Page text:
What Holy Books Have You Read?

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This topic contains 37 replies, has 10 voices, and was last updated by  Glen D 2 years, 4 months ago.

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    Belle Rose

    Which holy books have you read? And what do you think of each of them?


    Simon Paynton

    I haven’t actually read any of them, but I find that they are a rich source of practical moral advice for ordinary people.  I’ve found a lot of material in them to use in my book about morality and ethics.  Specifically, the Bible, the Koran and the Buddhist texts.




    Lets see…

    As a kid i read a few funny books.

    I read the daily racing form religiously and refer to it as the bible.



    None, no books are holy….they’re just books.


    Bio Bill

    On the Origin of Species  by Charles Darwin.


    I might try to read “Bible The” but it seems very repetitive.




    Bible, The obviously needs to be read with a Thesaurus and dictionaries in Hebrew, Aramaic, Greek, and Latin, because there are ‘way more references to slavery and sex than it mentions here.  The Hebrews frequently referred to the sex act as “to know,” to the genitals as “feet,” and, of course, referred to non-stop daisy-chains of “begatting.”  A fetus was referred to as a “thigh”.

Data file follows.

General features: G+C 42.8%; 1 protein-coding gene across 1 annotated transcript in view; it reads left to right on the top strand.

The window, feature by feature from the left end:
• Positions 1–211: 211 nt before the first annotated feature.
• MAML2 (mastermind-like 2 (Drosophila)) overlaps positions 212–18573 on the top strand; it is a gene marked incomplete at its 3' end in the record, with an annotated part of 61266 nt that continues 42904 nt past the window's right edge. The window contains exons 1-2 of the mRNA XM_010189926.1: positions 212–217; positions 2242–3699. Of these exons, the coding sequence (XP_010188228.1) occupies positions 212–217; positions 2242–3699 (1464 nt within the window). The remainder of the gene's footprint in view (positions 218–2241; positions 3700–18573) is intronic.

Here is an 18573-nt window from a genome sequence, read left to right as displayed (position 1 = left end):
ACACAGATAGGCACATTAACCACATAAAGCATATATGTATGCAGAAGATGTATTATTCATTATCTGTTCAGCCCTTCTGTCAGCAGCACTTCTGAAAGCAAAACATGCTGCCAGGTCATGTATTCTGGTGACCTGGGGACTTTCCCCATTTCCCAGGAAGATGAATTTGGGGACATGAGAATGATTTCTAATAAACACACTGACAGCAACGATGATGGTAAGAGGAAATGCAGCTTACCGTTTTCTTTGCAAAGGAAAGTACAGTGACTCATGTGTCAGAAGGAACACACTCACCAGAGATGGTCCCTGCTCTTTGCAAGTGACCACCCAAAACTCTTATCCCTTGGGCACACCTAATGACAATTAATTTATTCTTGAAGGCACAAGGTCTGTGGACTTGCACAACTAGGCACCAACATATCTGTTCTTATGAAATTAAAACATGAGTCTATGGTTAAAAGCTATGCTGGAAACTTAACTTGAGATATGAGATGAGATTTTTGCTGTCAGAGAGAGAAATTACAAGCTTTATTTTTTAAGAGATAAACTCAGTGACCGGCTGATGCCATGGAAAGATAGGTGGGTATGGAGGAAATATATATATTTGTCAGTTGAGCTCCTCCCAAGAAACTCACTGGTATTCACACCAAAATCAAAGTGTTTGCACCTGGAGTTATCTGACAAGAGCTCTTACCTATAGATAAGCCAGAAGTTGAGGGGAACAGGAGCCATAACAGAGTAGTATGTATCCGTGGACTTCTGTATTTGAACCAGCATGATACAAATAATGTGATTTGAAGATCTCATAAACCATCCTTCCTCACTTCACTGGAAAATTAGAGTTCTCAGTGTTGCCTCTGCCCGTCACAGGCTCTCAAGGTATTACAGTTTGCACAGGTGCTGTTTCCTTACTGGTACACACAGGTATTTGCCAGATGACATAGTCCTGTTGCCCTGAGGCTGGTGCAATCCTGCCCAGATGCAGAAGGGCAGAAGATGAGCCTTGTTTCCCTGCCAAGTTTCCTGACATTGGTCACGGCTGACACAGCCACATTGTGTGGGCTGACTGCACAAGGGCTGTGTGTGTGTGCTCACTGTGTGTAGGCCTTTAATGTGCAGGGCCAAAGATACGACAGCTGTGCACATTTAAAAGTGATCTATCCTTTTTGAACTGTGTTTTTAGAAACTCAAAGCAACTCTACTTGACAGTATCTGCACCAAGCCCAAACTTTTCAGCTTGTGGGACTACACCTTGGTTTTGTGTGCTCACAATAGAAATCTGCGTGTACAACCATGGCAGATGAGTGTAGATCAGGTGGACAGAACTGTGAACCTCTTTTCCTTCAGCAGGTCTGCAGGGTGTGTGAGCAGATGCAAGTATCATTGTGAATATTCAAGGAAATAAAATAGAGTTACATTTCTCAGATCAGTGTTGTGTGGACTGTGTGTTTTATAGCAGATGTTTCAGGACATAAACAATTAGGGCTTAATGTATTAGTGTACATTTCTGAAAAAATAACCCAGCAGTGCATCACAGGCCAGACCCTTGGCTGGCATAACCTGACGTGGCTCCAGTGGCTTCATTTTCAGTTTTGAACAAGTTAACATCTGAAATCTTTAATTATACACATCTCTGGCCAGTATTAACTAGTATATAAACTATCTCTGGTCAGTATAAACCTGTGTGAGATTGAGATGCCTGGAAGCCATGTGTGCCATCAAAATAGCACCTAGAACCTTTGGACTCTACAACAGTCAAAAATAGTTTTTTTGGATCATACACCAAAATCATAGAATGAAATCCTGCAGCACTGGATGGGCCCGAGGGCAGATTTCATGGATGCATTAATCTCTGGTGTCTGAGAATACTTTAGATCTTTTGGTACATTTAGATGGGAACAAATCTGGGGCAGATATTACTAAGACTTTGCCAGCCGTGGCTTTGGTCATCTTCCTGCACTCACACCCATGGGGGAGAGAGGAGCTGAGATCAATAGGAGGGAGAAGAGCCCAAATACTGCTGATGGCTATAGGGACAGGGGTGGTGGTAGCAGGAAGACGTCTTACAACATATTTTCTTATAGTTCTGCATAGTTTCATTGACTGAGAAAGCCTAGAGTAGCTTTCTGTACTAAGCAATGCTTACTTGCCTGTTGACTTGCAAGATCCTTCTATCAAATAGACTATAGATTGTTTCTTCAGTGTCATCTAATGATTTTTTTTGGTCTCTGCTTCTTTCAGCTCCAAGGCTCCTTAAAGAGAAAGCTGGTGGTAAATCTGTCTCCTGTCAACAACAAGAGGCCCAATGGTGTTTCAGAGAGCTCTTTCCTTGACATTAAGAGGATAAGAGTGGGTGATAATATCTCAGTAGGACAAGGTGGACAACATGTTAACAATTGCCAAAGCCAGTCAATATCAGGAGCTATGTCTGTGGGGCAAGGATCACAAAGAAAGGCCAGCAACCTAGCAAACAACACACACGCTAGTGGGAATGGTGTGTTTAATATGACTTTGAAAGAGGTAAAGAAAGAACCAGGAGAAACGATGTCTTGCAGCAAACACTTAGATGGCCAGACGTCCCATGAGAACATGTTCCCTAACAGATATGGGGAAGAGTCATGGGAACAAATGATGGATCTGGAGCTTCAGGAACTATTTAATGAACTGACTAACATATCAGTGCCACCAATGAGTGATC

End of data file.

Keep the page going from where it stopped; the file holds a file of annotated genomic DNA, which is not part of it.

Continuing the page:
Slaves were referred to as “manservants” and “maidservants,” slavery was referred to as “bondage,” and “servitude.”

    And of course, the numbers of “goods” and “bads” doesn’t reveal the actual presence and proportion of these, unless the ones who wrote the books were psychopaths.

    There was only one “Raca” (meaning “useless one”) in The Holy Bible, but the entire text could qualify to fit that descriptor. 😁

    • This reply was modified 2 years, 5 months ago by  TheEncogitationer. Reason: Grammar
    • This reply was modified 2 years, 5 months ago by  TheEncogitationer. Reason: Spelling and punctuation



    Oh, and there was only one reference to “Abba” (meaning “father.”)  Small wonder the Swedes are so secular.

    👱‍♂️👱‍♀️👨‍🍳 “Ee deesh vur de Grim Fairy Tales, mit no ‘Dancing Queen’ or ‘Waterloo.’  No goot!”


    Glen D

    There’s no such thing as a holy/sacred book.  However, there are lots which are considered holy book.

    Below are the few of which I’ve read at least part:

    The Old and New Testaments.

    The Quran.

    Parts of the Mahabharata. Specifically the Bhagavad Gita

    Parts  of The Rig Veda .

    Parts of the Upanishads.

    (the Indian texts are revered. Hinduism has no equivalent the Christian  Bible)

    Not sure if these two qualify :  The epic of Gilgamesh (Sumerian) and  bits of The Popul Vuh. (Mayan)

    Without exception all sacred books reflect the society which invented them. If one wants to begin to understand a society/people/culture, it’s a good ideas to  read their  sacred books.